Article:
Broken Promises

A Bad Feeling


Ft. Sumner, New Mexico, Mid-October, 1865

"I don't like it Sergeant. I don't like it a damned bit."

Casting a long shadow, Captain Joseph Updegraff, Commander, Ft. Sumner, shifted his weight to the balls of his feet, crossed his arms and leaned into the late afternoon to stare at the low, brown dust cloud hovering over Bosque Redondo three miles away on the Pecos River. Unless there was wind or rain, the cloud never went away, too many Mescalero Apache and Navajo feet to stir the dust, too little plant life to hold the soil. Not even a cactus grew where there was once thick gra'ma grass and mesquite. The horses and mules survived on a thin ration of corn and bitter water, but they were steadily disappearing, killed for food before they grew too thin and carried no muscle at all on their bones. Three years earlier cottonwoods ringed Bosque Redondo and trees and brush lined the river. It had all been cut and burned in cooking and heating fires. Now the nearest firewood, roots of mesquite, eighteen miles away, had to be dug out of the ground by squaws and children.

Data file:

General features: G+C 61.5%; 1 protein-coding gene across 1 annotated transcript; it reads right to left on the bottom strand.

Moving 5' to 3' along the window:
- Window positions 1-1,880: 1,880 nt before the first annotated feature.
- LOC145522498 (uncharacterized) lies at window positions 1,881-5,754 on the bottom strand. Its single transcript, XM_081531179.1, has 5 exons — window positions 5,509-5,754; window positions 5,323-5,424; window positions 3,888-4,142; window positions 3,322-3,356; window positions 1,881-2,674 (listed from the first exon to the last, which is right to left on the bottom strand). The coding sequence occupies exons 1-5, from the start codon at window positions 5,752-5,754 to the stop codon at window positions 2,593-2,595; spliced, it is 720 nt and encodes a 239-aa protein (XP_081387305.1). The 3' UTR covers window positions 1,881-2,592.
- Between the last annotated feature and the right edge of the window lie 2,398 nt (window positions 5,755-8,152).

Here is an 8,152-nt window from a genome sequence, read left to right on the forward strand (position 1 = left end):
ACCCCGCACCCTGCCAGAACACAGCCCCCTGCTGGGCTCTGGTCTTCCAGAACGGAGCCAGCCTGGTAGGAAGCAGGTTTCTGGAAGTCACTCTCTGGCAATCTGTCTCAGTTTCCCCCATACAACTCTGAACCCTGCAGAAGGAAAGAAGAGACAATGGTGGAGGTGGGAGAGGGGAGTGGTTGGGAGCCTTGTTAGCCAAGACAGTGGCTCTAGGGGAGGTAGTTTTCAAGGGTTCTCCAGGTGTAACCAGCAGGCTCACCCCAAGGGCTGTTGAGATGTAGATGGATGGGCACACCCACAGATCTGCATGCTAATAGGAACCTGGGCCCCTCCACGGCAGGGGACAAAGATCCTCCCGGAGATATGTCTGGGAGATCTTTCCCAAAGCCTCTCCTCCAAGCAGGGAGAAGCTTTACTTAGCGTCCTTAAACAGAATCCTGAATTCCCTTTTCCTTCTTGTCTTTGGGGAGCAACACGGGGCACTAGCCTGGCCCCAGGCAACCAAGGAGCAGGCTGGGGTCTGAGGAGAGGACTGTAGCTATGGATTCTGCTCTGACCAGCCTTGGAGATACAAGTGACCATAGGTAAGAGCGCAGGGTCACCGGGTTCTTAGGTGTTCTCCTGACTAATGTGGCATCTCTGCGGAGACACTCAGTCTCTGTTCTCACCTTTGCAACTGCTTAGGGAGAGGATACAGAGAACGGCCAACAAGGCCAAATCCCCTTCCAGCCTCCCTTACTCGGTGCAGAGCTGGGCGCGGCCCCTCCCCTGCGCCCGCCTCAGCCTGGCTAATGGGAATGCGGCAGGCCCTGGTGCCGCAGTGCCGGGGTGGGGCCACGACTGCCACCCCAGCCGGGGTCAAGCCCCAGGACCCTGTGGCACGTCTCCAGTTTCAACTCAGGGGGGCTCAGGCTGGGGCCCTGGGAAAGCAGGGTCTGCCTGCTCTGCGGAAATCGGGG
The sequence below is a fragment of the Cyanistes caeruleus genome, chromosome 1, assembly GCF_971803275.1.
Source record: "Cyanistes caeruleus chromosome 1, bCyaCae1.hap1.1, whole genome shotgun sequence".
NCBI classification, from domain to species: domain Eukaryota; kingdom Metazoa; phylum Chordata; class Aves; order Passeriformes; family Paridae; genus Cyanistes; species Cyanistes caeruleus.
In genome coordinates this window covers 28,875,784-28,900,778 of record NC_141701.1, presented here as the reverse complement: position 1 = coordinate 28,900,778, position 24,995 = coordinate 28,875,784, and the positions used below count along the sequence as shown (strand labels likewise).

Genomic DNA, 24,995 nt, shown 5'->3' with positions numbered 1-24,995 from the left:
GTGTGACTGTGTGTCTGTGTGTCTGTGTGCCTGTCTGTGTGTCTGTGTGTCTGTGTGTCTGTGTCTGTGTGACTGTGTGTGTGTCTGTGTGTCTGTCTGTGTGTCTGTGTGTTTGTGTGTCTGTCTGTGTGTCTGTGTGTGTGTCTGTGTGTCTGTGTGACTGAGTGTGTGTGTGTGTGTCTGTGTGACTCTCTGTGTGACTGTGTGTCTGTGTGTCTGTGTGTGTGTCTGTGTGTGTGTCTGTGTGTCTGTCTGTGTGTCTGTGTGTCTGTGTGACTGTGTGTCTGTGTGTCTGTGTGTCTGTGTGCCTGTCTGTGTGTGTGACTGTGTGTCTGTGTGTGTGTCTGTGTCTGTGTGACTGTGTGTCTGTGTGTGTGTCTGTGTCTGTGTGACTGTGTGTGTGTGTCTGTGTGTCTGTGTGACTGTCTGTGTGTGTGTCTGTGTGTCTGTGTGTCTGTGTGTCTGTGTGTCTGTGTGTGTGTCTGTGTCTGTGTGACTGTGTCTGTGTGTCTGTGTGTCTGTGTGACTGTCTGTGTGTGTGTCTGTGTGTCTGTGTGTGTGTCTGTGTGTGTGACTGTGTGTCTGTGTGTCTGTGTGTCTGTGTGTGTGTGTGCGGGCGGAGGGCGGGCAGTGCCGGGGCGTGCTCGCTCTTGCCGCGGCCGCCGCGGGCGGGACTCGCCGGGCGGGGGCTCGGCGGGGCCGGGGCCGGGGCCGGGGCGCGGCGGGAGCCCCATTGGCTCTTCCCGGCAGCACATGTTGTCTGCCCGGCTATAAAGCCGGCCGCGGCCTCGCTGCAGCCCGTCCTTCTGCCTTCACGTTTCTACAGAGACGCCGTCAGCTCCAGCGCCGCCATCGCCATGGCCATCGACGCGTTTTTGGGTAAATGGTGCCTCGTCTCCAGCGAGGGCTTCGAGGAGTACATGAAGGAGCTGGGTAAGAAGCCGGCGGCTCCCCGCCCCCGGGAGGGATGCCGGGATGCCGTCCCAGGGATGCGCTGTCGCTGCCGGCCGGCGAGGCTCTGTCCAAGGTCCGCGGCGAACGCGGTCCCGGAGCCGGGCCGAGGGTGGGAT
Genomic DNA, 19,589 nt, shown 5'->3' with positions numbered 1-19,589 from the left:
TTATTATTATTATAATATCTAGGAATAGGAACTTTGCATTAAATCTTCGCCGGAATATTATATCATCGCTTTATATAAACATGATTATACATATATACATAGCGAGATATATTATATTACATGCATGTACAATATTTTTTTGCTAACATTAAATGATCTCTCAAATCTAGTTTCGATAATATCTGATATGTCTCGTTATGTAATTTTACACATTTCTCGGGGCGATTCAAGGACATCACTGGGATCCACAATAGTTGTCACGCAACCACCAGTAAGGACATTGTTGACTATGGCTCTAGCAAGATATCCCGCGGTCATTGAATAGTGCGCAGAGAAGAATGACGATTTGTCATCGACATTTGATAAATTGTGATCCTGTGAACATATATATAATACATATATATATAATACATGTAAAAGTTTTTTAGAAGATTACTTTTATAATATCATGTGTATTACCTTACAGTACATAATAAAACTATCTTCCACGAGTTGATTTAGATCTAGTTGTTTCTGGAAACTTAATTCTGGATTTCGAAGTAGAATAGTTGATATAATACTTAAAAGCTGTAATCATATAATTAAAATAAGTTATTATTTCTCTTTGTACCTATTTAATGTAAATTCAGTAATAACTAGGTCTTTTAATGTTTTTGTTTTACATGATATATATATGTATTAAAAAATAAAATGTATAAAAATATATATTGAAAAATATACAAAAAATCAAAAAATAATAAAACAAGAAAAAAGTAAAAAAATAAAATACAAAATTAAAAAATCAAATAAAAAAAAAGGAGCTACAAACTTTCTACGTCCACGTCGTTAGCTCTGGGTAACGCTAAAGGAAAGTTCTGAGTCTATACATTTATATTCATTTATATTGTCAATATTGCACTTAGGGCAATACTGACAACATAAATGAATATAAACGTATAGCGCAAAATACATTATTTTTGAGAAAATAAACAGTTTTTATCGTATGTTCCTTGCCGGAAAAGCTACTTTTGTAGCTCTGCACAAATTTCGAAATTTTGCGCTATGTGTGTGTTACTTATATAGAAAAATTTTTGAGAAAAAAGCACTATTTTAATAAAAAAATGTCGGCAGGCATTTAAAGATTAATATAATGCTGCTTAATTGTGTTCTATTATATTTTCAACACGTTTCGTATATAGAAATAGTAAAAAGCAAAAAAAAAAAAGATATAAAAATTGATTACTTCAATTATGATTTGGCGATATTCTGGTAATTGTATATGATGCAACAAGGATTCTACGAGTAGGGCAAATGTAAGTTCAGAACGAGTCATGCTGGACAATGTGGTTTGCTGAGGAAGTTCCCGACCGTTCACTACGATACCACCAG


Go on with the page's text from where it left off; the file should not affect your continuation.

The sergeant crossed his arms, spat from the wad of tobacco in his cheek, and frowned.

"What don't ya like, Sir? If there's a man outta line, I'll be more 'n glad to jerk a knot in his tail and set him straight for ya." . . .